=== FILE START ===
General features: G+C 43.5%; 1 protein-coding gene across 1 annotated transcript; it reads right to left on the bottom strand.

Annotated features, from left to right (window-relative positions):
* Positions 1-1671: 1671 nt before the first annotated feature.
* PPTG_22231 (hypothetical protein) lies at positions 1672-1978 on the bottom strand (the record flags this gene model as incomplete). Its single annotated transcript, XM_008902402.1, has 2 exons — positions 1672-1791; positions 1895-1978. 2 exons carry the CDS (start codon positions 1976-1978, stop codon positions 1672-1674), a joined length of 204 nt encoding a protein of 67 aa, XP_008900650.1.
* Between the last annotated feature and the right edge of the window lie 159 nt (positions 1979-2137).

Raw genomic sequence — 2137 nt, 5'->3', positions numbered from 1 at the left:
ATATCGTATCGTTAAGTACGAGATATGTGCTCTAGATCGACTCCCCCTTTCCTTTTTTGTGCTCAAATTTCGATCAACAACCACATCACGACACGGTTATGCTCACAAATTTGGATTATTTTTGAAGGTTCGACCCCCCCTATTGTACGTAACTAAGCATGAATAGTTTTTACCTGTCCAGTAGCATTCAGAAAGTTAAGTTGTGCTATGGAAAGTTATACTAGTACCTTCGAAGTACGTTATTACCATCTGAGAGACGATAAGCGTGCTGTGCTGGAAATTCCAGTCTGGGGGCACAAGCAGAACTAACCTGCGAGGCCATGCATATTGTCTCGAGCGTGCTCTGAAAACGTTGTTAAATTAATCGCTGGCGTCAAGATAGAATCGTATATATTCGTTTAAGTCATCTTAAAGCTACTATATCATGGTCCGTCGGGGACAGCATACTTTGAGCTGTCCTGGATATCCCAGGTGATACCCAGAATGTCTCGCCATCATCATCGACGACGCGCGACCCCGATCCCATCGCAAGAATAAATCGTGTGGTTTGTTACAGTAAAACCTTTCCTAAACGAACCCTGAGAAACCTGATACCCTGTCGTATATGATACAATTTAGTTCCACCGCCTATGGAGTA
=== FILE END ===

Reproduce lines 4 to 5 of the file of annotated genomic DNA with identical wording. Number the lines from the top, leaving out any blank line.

* PPTG_22231 (hypothetical protein) lies at positions 1672-1978 on the bottom strand (the record flags this gene model as incomplete). Its single annotated transcript, XM_008902402.1, has 2 exons — positions 1672-1791; positions 1895-1978. 2 exons carry the CDS (start codon positions 1976-1978, stop codon positions 1672-1674), a joined length of 204 nt encoding a protein of 67 aa, XP_008900650.1.
* Between the last annotated feature and the right edge of the window lie 159 nt (positions 1979-2137).